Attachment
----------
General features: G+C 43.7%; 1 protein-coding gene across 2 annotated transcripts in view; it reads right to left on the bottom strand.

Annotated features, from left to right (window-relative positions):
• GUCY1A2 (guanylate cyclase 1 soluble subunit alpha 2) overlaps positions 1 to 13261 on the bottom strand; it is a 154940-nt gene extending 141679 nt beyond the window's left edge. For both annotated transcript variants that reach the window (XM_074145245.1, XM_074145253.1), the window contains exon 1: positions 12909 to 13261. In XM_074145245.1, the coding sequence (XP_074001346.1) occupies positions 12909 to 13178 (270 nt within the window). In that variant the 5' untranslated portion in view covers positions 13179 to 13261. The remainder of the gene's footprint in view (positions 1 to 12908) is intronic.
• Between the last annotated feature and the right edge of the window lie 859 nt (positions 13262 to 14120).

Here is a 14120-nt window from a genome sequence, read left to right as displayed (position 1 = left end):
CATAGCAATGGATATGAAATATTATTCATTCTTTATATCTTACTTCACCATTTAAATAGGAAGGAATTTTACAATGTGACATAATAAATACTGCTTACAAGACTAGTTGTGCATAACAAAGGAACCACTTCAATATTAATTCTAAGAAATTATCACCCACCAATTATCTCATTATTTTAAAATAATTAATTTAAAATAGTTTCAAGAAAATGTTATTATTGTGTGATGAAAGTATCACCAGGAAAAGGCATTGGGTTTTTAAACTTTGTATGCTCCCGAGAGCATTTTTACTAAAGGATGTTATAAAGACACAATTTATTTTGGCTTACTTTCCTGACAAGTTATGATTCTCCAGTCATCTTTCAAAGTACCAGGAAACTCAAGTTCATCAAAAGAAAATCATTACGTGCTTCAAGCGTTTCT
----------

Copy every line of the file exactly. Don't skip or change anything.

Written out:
General features: G+C 43.7%; 1 protein-coding gene across 2 annotated transcripts in view; it reads right to left on the bottom strand.

Annotated features, from left to right (window-relative positions):
• GUCY1A2 (guanylate cyclase 1 soluble subunit alpha 2) overlaps positions 1 to 13261 on the bottom strand; it is a 154940-nt gene extending 141679 nt beyond the window's left edge. For both annotated transcript variants that reach the window (XM_074145245.1, XM_074145253.1), the window contains exon 1: positions 12909 to 13261. In XM_074145245.1, the coding sequence (XP_074001346.1) occupies positions 12909 to 13178 (270 nt within the window). In that variant the 5' untranslated portion in view covers positions 13179 to 13261. The remainder of the gene's footprint in view (positions 1 to 12908) is intronic.
• Between the last annotated feature and the right edge of the window lie 859 nt (positions 13262 to 14120).

Here is a 14120-nt window from a genome sequence, read left to right as displayed (position 1 = left end):
CATAGCAATGGATATGAAATATTATTCATTCTTTATATCTTACTTCACCATTTAAATAGGAAGGAATTTTACAATGTGACATAATAAATACTGCTTACAAGACTAGTTGTGCATAACAAAGGAACCACTTCAATATTAATTCTAAGAAATTATCACCCACCAATTATCTCATTATTTTAAAATAATTAATTTAAAATAGTTTCAAGAAAATGTTATTATTGTGTGATGAAAGTATCACCAGGAAAAGGCATTGGGTTTTTAAACTTTGTATGCTCCCGAGAGCATTTTTACTAAAGGATGTTATAAAGACACAATTTATTTTGGCTTACTTTCCTGACAAGTTATGATTCTCCAGTCATCTTTCAAAGTACCAGGAAACTCAAGTTCATCAAAAGAAAATCATTACGTGCTTCAAGCGTTTCT